I am a huge history buff! I love reading it, learning it and teaching it. When Family Christian Bookstores asked me to review George Washington’s Secret Six, I was thrilled!
What is the book about?
*Now with a new afterword containing never-before-seen research on the identity of the spy ring’s most secret member, Agent 355
“This is my kind of history book. Get ready. Here’s the action.” —BRAD MELTZER, bestselling author of The Fifth Assassin and host of Decoded
When George Washington beat a hasty retreat from New York City in August 1776, many thought the American Revolution might soon be over. Instead, Washington rallied—thanks in large part to a little-known, top-secret group called the Culper Spy Ring. He realized that he couldn’t defeat the British with military might, so he recruited a sophisticated and deeply secretive intelligence network to infiltrate New York.
Drawing on extensive research, Brian Kilmeade and Don Yaeger have offered fascinating portraits of these spies: a reserved Quaker merchant, a tavern keeper, a brash young longshoreman, a curmudgeonly Long Island bachelor, a coffeehouse owner, and a mysterious woman. Long unrecognized, the secret six are finally receiving their due among the pantheon of American heroes.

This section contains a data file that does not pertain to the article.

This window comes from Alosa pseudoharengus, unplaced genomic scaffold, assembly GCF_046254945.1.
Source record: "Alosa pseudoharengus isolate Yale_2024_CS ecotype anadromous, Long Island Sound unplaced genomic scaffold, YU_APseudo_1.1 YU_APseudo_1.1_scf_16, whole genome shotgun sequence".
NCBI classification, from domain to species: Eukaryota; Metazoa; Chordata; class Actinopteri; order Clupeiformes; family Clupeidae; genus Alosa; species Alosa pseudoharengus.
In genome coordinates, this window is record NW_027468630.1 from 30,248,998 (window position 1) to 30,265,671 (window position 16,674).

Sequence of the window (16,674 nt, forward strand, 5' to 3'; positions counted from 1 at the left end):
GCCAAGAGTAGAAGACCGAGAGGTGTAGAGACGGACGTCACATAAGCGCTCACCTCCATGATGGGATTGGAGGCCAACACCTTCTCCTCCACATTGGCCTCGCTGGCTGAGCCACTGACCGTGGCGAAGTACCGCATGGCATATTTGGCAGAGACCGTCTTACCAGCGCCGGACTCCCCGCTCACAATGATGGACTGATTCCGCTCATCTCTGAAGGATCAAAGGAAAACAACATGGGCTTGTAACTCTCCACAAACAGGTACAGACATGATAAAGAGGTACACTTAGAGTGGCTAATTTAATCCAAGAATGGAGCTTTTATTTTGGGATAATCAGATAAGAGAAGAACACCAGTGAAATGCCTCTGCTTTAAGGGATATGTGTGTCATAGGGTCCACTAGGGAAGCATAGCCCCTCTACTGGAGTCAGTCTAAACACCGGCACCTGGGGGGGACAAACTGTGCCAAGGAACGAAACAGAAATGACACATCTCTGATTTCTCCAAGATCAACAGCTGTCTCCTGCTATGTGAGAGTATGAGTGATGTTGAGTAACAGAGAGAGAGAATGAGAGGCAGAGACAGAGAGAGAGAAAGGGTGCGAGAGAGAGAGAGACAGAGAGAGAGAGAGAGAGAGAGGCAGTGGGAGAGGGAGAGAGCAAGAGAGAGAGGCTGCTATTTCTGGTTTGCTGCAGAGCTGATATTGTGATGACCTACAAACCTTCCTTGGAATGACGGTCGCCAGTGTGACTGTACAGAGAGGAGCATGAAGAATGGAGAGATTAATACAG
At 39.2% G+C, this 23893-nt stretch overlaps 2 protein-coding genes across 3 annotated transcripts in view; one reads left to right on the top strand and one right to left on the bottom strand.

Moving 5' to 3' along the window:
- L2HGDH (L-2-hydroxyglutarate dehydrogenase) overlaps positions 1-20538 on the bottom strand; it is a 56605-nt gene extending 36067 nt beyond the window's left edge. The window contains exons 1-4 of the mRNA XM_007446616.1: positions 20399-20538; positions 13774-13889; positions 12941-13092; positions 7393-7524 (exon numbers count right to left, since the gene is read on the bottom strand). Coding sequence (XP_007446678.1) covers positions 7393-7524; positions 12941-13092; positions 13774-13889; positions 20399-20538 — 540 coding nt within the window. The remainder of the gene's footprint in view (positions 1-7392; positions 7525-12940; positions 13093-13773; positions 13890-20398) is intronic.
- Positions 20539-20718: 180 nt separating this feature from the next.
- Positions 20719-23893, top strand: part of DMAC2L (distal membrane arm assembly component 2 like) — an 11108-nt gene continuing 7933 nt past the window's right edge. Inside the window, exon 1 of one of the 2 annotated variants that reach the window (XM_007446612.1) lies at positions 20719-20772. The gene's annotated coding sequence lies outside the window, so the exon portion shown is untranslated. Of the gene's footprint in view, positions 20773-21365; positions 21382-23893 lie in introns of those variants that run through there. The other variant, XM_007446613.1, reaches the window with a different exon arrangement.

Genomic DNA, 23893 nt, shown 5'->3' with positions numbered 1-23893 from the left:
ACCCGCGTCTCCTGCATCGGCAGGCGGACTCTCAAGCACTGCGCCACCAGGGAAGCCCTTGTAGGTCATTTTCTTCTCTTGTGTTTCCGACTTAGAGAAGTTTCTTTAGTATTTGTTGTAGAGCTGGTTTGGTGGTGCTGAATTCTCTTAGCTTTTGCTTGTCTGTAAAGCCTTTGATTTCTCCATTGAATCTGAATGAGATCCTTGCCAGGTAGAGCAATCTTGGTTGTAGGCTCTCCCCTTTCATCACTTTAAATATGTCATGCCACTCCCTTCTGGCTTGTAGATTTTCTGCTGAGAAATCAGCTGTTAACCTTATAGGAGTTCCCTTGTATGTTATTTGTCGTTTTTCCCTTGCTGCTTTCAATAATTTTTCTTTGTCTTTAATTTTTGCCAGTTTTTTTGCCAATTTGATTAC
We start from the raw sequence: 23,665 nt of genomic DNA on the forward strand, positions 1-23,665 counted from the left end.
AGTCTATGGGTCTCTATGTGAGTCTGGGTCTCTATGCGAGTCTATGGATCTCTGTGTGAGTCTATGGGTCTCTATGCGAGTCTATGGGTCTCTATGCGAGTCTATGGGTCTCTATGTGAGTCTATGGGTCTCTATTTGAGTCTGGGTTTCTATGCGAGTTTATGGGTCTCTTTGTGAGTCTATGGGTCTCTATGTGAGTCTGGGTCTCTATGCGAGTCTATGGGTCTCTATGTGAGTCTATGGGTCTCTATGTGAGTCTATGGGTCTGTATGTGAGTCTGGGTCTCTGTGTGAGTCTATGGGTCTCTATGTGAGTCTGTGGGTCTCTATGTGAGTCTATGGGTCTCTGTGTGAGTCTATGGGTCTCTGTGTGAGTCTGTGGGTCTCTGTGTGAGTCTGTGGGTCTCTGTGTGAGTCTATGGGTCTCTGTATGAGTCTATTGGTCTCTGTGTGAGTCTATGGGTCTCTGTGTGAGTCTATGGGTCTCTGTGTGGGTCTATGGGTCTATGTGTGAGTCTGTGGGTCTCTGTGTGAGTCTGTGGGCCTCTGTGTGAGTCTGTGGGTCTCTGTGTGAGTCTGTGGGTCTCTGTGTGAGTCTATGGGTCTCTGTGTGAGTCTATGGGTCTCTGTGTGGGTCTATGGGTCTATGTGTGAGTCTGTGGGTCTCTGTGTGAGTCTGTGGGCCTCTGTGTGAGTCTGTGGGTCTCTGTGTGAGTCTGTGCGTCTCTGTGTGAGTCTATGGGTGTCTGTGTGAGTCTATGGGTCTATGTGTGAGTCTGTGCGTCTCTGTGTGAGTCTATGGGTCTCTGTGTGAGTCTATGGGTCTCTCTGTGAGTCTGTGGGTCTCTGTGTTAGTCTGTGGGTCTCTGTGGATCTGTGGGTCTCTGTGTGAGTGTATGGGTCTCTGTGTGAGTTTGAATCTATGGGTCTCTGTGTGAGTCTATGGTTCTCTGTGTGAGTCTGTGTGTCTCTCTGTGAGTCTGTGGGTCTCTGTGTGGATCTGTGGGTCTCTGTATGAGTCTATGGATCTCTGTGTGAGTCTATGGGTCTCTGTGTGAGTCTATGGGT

George Washington’s Secret Six is a book that is about six relatively unknown heroes of the American Revolution. I think that Brian Kilmeade did a wonderful job researching and compiling his efforts for this book. The research is surrounding the events that took place in August of 1776 when George Washington had to retreat from New York City. Six brave secret men who called themselves the Culper Spy Ring helped him to recover. I think what seeps out of this book is Kilmeade’s love and passion for this subject. You can feel it throughout the book.
The six brave men were Robert Townsend, a newspaper editor whose identity was even secret for Washington; Austin Roe, a bartender who put both his job and life at stake; Caleb Brewster, a longshoreman who carried messages between Connecticut and New York; Abraham Woodhull who had the perfect family excuse for New York traveling; James Rivington, who was responsible for collecting information from British officers in his shop and coffeehouse; and last, but not least, a femme fatale called Agent 355, whose identity still remains unknown and who used her woman abilities to deceive men and learn useful information.
I am not sure if you would classify this book as historical fiction or historical fact told as a historical narrative! It was very well researched, packed full of facts and useful information, yet it was told in a story that drew me in and kept me turning the pages. I absolutely love how Kilmeade pays honor and respect to these brave heroes.
It is interesting that in our homeschool we have been studying the American Revolution and then this book comes up for review. It is funny how God works! 🙂 I recommend this book to anyone who has a love for history and loves learning about the forgotten heroes that seemed to have lost in the pages of history. I give it a 5/5!